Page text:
Fox News Channel finished a landslide week by posting its largest audience of 2004 during the closing hour of the Republican National Convention. As President Bush accepted his party’s nomination, Fox News averaged 7.34 million viewers and beat nearest competitor NBC News by nearly 1.5 million viewers, according to data from Nielsen Media Research.
Thursday marked the third straight night on which FNC beat all three of the Big 3 broadcast networks’ hour-long convention specials. FNC finished second to CNN during the four-day Democratic National Convention in July, when both were well behind the broadcast networks in audience size.
According to Fox, its Thursday coverage goes into the record book as the most watched nonsports program on ad-supported cable in 2004. Only the Lakers-Timberwolves NBA playoff game May 31 (9.44 milion viewers), the NBA All-Star Game Feb. 17 (8.19 million), and Major League Baseball’s Home Run Derby June 28 (7.71 million) attracted larger audiences.
Bill Shine, Fox News production VP, cautioned critics not to write off Fox’s success to politics. “If by looking at our numbers and looking at our product and journalism after eight years, people are going to go to the fallback position of `Fox is Republican,’ then it just means we’re going to have continued success, because they don’t know what we do,” Mr. Shine said. “We devoted hours per day to that story. I think a large number of Americans knew that and came to us for that. We put on a good product, a product they like. And they like our journalism. We are a fun, interesting network to watch.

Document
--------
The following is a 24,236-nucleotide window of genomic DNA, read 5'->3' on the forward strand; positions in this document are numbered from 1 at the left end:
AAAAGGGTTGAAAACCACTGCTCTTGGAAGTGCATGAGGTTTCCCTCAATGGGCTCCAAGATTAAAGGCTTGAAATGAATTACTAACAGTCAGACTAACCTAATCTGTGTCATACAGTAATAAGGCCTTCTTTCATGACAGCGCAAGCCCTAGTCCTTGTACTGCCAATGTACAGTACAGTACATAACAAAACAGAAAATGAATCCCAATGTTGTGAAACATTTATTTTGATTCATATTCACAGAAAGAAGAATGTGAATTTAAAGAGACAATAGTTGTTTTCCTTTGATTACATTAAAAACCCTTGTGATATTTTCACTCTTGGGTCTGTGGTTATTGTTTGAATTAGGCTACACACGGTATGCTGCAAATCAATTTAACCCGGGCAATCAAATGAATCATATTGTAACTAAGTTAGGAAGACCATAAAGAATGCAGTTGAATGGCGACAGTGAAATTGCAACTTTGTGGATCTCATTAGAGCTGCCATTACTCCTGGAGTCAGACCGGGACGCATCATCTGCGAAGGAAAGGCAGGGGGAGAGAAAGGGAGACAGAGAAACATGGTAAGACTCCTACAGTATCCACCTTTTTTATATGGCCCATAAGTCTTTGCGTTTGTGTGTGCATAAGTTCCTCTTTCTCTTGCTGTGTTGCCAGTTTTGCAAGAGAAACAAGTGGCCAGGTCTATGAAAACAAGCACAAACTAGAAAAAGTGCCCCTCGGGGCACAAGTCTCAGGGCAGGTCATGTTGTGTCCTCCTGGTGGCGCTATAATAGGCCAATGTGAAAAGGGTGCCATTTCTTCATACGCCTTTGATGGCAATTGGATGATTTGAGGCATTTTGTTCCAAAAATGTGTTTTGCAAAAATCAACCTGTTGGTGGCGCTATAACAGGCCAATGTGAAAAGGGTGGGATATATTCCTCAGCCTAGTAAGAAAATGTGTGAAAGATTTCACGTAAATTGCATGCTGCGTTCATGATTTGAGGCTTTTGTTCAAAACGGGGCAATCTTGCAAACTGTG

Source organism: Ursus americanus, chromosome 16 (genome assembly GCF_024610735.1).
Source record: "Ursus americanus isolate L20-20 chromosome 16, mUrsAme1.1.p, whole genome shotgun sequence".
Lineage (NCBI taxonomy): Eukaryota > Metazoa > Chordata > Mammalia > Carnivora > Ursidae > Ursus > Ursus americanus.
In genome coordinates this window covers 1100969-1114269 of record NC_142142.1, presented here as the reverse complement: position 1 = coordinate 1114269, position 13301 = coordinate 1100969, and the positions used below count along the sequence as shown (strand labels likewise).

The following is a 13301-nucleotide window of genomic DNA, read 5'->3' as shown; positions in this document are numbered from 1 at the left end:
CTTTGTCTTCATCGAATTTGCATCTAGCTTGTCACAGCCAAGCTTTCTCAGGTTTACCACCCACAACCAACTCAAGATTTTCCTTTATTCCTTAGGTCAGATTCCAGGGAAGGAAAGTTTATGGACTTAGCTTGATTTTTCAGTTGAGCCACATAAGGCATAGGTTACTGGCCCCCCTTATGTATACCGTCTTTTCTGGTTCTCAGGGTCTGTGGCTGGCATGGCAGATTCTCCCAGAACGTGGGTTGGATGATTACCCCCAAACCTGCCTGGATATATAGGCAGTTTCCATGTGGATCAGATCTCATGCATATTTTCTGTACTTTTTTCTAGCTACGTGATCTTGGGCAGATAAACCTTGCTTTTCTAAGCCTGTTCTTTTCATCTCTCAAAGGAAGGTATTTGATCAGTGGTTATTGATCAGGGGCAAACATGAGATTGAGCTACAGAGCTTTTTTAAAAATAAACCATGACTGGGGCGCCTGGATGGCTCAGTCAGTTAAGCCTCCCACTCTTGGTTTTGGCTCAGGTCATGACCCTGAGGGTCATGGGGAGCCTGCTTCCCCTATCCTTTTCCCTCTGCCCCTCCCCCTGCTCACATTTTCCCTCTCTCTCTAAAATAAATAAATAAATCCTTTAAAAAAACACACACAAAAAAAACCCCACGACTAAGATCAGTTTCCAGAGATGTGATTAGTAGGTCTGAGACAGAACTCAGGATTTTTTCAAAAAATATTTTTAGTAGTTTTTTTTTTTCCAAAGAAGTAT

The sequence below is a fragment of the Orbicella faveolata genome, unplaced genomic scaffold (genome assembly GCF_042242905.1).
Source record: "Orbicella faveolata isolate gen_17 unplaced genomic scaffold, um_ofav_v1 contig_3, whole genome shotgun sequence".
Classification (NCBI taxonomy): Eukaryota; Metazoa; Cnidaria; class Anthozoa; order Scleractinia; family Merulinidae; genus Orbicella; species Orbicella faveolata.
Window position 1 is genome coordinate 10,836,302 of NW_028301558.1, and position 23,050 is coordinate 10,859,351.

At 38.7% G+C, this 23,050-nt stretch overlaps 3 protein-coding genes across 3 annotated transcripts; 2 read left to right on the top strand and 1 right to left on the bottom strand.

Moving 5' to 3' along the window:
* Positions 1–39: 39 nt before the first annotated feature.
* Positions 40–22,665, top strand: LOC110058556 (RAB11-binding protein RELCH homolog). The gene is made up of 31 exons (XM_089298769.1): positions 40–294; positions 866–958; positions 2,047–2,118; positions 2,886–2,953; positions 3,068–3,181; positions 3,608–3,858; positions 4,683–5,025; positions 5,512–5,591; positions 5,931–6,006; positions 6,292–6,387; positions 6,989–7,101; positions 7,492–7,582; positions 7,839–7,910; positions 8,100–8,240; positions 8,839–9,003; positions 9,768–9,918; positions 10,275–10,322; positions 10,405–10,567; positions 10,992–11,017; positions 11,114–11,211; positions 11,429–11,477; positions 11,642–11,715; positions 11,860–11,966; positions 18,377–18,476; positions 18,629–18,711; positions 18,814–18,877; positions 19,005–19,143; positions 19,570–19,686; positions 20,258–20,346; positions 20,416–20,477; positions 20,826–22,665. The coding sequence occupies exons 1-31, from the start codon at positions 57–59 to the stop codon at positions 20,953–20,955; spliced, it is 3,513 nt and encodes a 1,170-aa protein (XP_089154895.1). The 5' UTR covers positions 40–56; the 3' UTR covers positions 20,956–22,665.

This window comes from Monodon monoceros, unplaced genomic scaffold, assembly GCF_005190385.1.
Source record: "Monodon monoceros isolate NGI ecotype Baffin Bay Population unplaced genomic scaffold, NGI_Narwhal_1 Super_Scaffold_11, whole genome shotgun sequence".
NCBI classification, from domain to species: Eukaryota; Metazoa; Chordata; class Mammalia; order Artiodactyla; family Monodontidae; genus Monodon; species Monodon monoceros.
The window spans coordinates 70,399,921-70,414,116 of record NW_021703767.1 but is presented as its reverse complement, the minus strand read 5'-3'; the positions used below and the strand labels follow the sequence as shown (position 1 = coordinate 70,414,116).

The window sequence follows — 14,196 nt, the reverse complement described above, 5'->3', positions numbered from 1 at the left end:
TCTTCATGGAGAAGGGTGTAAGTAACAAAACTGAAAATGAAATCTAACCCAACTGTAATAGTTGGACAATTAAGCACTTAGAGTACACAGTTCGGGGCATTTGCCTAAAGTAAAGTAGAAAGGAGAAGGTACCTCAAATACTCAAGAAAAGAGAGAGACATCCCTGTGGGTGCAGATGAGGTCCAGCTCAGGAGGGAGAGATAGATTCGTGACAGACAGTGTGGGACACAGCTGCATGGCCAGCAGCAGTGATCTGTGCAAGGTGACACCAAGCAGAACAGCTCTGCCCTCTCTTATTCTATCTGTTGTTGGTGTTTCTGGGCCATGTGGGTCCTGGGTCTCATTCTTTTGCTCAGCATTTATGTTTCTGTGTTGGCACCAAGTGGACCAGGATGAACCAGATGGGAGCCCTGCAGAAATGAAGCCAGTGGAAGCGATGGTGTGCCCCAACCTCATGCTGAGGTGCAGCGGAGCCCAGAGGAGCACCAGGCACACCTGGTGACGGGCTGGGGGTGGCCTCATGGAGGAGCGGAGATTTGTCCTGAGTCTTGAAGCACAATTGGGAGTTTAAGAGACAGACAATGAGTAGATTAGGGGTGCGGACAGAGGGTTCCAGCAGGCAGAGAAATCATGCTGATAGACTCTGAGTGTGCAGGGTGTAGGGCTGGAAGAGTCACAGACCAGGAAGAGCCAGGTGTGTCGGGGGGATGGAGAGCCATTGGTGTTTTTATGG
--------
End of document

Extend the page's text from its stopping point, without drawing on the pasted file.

“This is a big story for the 24-hour cable channels,” said Mr. Shine, noting that despite the importance of the 2004 elections, the broadcast networks allotted only three prime-time hours each for each of the presidential nominating gatherings.
With the Fox juggernaut so far ahead all week, attention shifted to the suddenly heated battle for second place in the cable news wars. MSNBC, which had seemed doomed to languish in third place, found itself a strong second during much of last week. That meant CNN, once seemingly invincible, was third for much of the Republican gathering.
An NBC spokeswoman said, “The shift of momentum for MSNBC is significant. It speaks to the combined power of MSNBC and NBC as well.”
In the hour dominated by President Bush’s acceptance speech, Fox’s 7.34 million viewer average was followed NBC News with 5.86 million, ABC News with 5.08 million, CBS News with 4.96 million, CNN with 2.65 million and MSNBC with 1.72 million.
During the prime-time hours of 8-11 p.m. Thursday, Fox averaged 5 million viewers, followed by CNN (1.86 million) and MSNBC (1.30 million).
Fox’s four-night average of 4.28 million viewers was an improvement of 107 percent over its performance during the Democratic convention and an increase of 421 percent over the 2000 Republican convention.
CNN’s average for the 2004 Republican meeting was 1.34, down 42 percent from Boston and down 1 percent from the Republican convention in 2000.
MSNBC’s average of 1.05 million for the New York convention was down 20 percent from Boston and up 137 percent from the 2000 Republican convention.
Nielsen estimated 27.57 million people tuned in during President Bush’s speech on the broadcast and cable news networks. That’s up dramatically from the comparable hour of the Republican gathering in 2000, when 19.24 million tuned in.
That’s also a dramatic increase over the comparable hour at the Democrats’ gathering in July, when an estimated 20.41 million tuned in during Massachusetts Sen. John Kerry’s acceptance speech.